Colombia’s government has given a deadline of six to eight months to largest guerrilla group FARC to achieve advances in peace negotiations, reported Caracol Radio Wednesday.
The national government has imposed the time limit of June 2013 for advances to be made in the peace agreement that was recently signed and made official in Havana, Cuba.
Tables of negotiation will be stopped if there are no concrete advances between the upcoming months of April and June, which was one of the five points of the signed agreement in attempts to end the 48-year armed conflict that has devastated Colombia.
This peremptory date will allow the government to continue with the agreed upon agenda so that conversations won’t be delayed and serious advances can be made before the deadline, as a form of ensuring they attempt to achieve the possibility of peace as much as possible.
All sectors of the president and his ministries have supported this term, which was announced last week during the scope of the signed agreement in Cuba.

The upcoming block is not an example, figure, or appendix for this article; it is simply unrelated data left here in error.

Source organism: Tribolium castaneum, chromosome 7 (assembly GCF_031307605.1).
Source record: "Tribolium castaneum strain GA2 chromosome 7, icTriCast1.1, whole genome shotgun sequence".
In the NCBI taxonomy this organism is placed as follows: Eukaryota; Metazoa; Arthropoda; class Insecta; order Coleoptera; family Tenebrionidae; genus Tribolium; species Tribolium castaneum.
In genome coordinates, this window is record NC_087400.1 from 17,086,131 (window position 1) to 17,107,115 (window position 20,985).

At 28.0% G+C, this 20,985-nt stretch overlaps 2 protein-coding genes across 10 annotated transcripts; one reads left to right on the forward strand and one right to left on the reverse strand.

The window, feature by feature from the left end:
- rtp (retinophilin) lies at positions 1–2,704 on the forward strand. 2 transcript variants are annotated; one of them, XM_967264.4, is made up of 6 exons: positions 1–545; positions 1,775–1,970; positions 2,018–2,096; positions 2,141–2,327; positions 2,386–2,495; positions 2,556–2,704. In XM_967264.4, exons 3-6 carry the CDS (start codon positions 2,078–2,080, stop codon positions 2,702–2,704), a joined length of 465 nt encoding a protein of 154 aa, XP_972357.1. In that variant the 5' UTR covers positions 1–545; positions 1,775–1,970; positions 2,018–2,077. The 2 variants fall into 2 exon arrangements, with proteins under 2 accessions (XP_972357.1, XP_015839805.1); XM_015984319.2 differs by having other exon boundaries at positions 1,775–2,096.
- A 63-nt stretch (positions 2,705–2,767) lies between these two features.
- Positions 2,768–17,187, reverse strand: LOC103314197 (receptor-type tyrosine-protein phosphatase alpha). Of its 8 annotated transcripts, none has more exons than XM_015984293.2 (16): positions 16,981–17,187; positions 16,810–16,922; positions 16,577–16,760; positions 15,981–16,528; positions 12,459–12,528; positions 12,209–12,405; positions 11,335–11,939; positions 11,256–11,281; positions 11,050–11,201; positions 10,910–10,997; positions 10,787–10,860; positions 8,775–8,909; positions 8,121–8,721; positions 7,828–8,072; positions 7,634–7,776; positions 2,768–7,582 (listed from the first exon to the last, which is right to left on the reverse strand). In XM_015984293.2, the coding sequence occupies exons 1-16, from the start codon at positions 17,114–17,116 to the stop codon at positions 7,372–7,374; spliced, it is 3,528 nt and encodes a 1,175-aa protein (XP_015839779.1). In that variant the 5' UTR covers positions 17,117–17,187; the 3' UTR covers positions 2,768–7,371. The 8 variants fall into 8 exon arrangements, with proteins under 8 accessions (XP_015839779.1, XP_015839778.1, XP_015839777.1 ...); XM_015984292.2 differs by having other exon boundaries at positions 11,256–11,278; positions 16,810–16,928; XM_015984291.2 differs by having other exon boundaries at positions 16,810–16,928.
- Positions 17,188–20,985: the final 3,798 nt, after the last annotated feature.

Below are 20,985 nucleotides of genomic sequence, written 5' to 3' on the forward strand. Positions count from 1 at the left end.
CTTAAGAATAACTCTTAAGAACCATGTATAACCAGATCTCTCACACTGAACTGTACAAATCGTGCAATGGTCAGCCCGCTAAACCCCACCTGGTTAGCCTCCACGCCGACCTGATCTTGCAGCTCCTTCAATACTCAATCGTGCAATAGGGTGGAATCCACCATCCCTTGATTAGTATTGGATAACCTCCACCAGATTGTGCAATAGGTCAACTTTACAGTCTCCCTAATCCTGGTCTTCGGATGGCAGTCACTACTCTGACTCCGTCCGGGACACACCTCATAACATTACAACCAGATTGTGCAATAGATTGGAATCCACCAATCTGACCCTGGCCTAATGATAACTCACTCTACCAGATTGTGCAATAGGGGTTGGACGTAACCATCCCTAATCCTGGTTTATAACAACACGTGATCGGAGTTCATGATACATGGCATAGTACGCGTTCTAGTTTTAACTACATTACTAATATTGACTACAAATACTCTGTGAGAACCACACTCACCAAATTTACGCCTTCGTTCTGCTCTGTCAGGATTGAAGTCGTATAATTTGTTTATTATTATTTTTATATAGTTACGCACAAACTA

The only petition from Congress which will be discussed today in a meeting with High Commissioner of Peace Sergio Jaramillo and the rest of the commission, is that they do not support the framework of peace saying that drug trafficking be an offense connected to political crimes, which would permit a spokesperson of all guerrilla subversives that have been accused of trafficking drugs.
For now the subject is in theoretical queries of how to activate the legal framework, but ultimately the decision will be made in tables of negotiation.
Caracol Radio also reported Tuesday that FARC guerrillas would allegedly make it official on Wednesday the designation of two other negotiators in the table for peace with the government.
Second head of the FARC’s eastern block Luis Antonio Lozada Gallo and commander of the FARC’s western block Pablo Catatumbo would allegedly be joining guerrillas Ivan Marquez and Jesus Santrich in negotiations with Colombia’s government.
Emissaries of the guerrilla group FARC, which formed in 1964, will begin peace talks with the government in the Norwegian capital of Oslo on October 8 and continue later in Cuba’s capital Havana in attempts to end the armed conflict that has devastated the country for the past 48 years. These are the first major peace talks between the two groups since negotiations last failed in 2002.